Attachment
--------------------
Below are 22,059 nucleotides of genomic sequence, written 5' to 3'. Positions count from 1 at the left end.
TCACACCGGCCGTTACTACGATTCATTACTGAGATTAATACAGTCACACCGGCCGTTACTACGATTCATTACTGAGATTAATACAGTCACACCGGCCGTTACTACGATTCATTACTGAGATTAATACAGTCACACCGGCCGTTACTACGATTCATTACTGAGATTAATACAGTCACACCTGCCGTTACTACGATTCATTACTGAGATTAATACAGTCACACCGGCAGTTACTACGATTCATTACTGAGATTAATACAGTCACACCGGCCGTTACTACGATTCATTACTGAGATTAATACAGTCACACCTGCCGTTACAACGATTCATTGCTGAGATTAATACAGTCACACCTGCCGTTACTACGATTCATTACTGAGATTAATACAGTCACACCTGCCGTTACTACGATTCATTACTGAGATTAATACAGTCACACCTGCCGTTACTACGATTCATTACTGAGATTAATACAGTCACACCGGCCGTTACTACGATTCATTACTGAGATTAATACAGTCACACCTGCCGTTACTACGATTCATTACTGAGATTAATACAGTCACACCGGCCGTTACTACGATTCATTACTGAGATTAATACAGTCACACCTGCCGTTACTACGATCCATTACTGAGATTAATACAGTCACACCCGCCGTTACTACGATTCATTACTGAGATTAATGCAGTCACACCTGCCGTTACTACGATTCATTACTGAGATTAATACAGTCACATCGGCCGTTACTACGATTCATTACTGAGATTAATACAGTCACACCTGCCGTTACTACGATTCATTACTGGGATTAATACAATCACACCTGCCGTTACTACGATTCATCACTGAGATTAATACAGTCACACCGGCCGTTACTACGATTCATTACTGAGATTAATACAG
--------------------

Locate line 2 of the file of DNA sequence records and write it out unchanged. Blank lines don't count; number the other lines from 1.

TCACACCGGCCGTTACTACGATTCATTACTGAGATTAATACAGTCACACCGGCCGTTACTACGATTCATTACTGAGATTAATACAGTCACACCGGCCGTTACTACGATTCATTACTGAGATTAATACAGTCACACCGGCCGTTACTACGATTCATTACTGAGATTAATACAGTCACACCTGCCGTTACTACGATTCATTACTGAGATTAATACAGTCACACCGGCAGTTACTACGATTCATTACTGAGATTAATACAGTCACACCGGCCGTTACTACGATTCATTACTGAGATTAATACAGTCACACCTGCCGTTACAACGATTCATTGCTGAGATTAATACAGTCACACCTGCCGTTACTACGATTCATTACTGAGATTAATACAGTCACACCTGCCGTTACTACGATTCATTACTGAGATTAATACAGTCACACCTGCCGTTACTACGATTCATTACTGAGATTAATACAGTCACACCGGCCGTTACTACGATTCATTACTGAGATTAATACAGTCACACCTGCCGTTACTACGATTCATTACTGAGATTAATACAGTCACACCGGCCGTTACTACGATTCATTACTGAGATTAATACAGTCACACCTGCCGTTACTACGATCCATTACTGAGATTAATACAGTCACACCCGCCGTTACTACGATTCATTACTGAGATTAATGCAGTCACACCTGCCGTTACTACGATTCATTACTGAGATTAATACAGTCACATCGGCCGTTACTACGATTCATTACTGAGATTAATACAGTCACACCTGCCGTTACTACGATTCATTACTGGGATTAATACAATCACACCTGCCGTTACTACGATTCATCACTGAGATTAATACAGTCACACCGGCCGTTACTACGATTCATTACTGAGATTAATACAG